By John Schmeelk
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Arron Afflalo made his long-awaited regular-season debut for the Knicks on Wednesday night and had an immediate impact on the team. He wisely gave his hamstring an extra 10 days to heal and it allowed him to hit the floor running. He finished with 12 points and six rebounds on 6-of-13 shooting. He gave the Knicks’ offense exactly what it needed: another player who can shoot off the dribble and get to the basket.
The other important thing his return did was send Sasha Vujacic to the bench. Any concern that Fisher might still try to use Vujacic off the bench and disrupt the second unit was unfounded, at least for one game. The team played with more movement, urgency and speed with Afflalo on the court, and the first group looked as good as it has all year.
Jose Calderon continued his strong shooting, going 6-of-9 with 13 points and five assists. The moment Charlotte defenders gave him even an inch of room he was knocking down his jumper like the Knicks expected he would when they brought him in. He put himself into more pick and rolls, where he can still very effective. Calderon continues to struggle keeping opposing point guards in front of him, and that isn’t going to change, but if he can shoot well he is an important floor spacer with the starting five.
Kristaps Porzingis was a clipped fingernail away from hitting the game-winning three and having his first iconic Knicks end-of-game moment. But it was still a step in the right direction for the Knicks’ rookie, who flashed some shooting in the first half, protected the rim with two blocks and grabbed a career high 15 rebounds. He continues to grow, and is already one of the most important players on the Knicks’ roster.
Despite a missed shot late in the fourth quarter, Carmelo Anthony played one of his best games of the season, shooting 12-of-25 for 29 points with six rebounds and four assists. He is slowly rounding into form, as his mid-range jumper is once again showing up as one of the deadliest weapons in the NBA.
As the first team played its best ball, the second unit had one of its worst showings of the season. Langston Galloway looked a little sluggish on the second night of a back-to-back and scored just four points on 2-of-6 shooting. Jerian Grant got into the paint and scored eight points with five assists, but he turned the ball over three times in just 18 minutes. Derrick Williams barely played and struggled when he did. Kevin Seraphin continues to make his case for being stapled to the bench. Lou Amundson and Kyle O’Quinn were the only backups that had positive +/-‘s when they were on the floor.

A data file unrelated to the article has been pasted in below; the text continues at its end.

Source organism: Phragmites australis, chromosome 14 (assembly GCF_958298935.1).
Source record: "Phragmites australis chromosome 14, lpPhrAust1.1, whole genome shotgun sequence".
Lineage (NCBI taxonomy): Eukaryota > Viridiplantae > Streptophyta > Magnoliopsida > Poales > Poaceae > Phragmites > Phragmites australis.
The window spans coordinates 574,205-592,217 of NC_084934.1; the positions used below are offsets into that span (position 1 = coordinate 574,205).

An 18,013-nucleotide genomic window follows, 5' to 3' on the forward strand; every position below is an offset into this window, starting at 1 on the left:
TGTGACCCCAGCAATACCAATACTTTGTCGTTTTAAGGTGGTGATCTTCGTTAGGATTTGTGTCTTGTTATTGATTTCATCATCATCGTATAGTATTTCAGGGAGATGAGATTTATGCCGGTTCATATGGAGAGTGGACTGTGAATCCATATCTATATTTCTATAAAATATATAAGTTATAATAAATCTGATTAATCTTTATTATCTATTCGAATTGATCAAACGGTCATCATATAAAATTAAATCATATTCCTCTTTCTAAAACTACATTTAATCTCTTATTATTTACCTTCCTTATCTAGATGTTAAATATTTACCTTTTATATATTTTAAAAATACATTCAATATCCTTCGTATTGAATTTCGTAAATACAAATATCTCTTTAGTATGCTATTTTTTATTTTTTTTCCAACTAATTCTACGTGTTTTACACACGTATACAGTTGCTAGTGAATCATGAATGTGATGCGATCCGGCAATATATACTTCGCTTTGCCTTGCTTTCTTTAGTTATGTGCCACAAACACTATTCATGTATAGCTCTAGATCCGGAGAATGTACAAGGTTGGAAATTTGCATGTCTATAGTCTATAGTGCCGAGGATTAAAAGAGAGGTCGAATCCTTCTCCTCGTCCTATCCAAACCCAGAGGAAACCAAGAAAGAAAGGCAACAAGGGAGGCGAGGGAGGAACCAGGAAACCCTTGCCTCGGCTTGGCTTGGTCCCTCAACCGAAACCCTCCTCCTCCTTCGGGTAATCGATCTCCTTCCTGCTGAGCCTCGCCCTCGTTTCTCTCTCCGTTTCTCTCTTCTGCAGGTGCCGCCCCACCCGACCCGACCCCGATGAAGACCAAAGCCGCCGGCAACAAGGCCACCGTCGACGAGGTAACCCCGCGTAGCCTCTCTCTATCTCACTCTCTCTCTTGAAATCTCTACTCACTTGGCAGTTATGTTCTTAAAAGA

It will be very curious to see whether or not Amundson continues to get serious minutes when the team isn’t in back-to-back situations. He is better defensively and more of a team player than Seraphin, but the question needs to be asked whether his minutes are better off being given to Williams and Lance Thomas with O’Quinn playing more center. The Knicks’ second unit worked so well early in the year because it played so fast. It’s harder to do that with Williams at SF instead of PF, and with guys like Seraphin and Amundson on the floor. It’s something Derek Fisher needs to monitor.
One other interesting note over the last few games that bears watching is the ever-decreasing minutes for Williams. He played only eight minutes two nights ago against Toronto, and four on Wednesday night. As was to be expected, his hot perimeter shooting has cooled off from the preseason, but he is still great at getting to the free-throw line. Fisher is sitting him in favor of Thomas for defensive reasons, which are warranted given Williams’ struggles on that end. But Fisher needs to be careful not to lose Williams, who might end up being an essential offensive contributor for a team that doesn’t have a ton of players that can create their own shots.
The other thing Fisher needs to do a better job of is substituting offense/defense at the end of games. It was obvious he had Thomas out there at the end of the game for defense, but he took Porzingis off the floor instead of Anthony, a far weaker defender. He then kept Thomas on the floor on a couple of offensive possessions. Fisher also missed several opportunities to take Calderon out of the game when the Knicks were on several key defensive possessions (though he did do it on the final one). Those are little things that Fisher still needs to get better at as the season moves along. The Knicks’ roster has many more complete players than it has had in the past, but there are still some that Fisher will have to make special accommodations for, like Calderon.
Overall, though, the Knicks needs to be happy where they are given their schedule. Their players have shown good poise in late-game situations, even as their coach has shown that he still has some learning to do. The Cavs come to the Garden on Friday, and it could be a statement win at home for a team dying to prove it will be a long-term player in the Eastern Conference playoff picture this season.
You can follow me on Twitter @Schmeelk for everything Knicks, Giants and the world of sports.